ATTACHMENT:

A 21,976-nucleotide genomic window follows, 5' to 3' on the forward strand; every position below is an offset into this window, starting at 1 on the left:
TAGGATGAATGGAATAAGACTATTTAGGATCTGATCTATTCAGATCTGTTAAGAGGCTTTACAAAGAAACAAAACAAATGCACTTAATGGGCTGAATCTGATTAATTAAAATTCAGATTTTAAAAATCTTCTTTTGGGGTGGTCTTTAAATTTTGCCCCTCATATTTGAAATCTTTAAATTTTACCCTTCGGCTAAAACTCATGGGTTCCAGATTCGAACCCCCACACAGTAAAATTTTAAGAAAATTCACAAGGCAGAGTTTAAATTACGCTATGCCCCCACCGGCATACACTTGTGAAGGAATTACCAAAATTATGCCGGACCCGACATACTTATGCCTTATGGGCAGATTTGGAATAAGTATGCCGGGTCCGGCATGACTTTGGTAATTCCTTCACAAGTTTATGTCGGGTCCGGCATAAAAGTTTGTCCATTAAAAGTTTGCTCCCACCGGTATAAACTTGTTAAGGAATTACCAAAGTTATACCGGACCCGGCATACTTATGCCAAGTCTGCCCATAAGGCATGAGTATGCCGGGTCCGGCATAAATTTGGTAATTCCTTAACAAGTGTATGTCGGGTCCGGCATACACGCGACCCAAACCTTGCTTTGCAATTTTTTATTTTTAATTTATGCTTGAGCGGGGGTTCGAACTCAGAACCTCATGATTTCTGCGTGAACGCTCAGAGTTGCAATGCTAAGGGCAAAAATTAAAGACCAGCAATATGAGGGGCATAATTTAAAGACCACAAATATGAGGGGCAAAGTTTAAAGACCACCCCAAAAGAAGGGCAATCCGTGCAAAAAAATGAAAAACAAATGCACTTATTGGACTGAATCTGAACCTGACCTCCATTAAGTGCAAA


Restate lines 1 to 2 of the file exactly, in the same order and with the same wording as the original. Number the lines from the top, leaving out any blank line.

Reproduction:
A 21,976-nucleotide genomic window follows, 5' to 3' on the forward strand; every position below is an offset into this window, starting at 1 on the left:
TAGGATGAATGGAATAAGACTATTTAGGATCTGATCTATTCAGATCTGTTAAGAGGCTTTACAAAGAAACAAAACAAATGCACTTAATGGGCTGAATCTGATTAATTAAAATTCAGATTTTAAAAATCTTCTTTTGGGGTGGTCTTTAAATTTTGCCCCTCATATTTGAAATCTTTAAATTTTACCCTTCGGCTAAAACTCATGGGTTCCAGATTCGAACCCCCACACAGTAAAATTTTAAGAAAATTCACAAGGCAGAGTTTAAATTACGCTATGCCCCCACCGGCATACACTTGTGAAGGAATTACCAAAATTATGCCGGACCCGACATACTTATGCCTTATGGGCAGATTTGGAATAAGTATGCCGGGTCCGGCATGACTTTGGTAATTCCTTCACAAGTTTATGTCGGGTCCGGCATAAAAGTTTGTCCATTAAAAGTTTGCTCCCACCGGTATAAACTTGTTAAGGAATTACCAAAGTTATACCGGACCCGGCATACTTATGCCAAGTCTGCCCATAAGGCATGAGTATGCCGGGTCCGGCATAAATTTGGTAATTCCTTAACAAGTGTATGTCGGGTCCGGCATACACGCGACCCAAACCTTGCTTTGCAATTTTTTATTTTTAATTTATGCTTGAGCGGGGGTTCGAACTCAGAACCTCATGATTTCTGCGTGAACGCTCAGAGTTGCAATGCTAAGGGCAAAAATTAAAGACCAGCAATATGAGGGGCATAATTTAAAGACCACAAATATGAGGGGCAAAGTTTAAAGACCACCCCAAAAGAAGGGCAATCCGTGCAAAAAAATGAAAAACAAATGCACTTATTGGACTGAATCTGAACCTGACCTCCATTAAGTGCAAA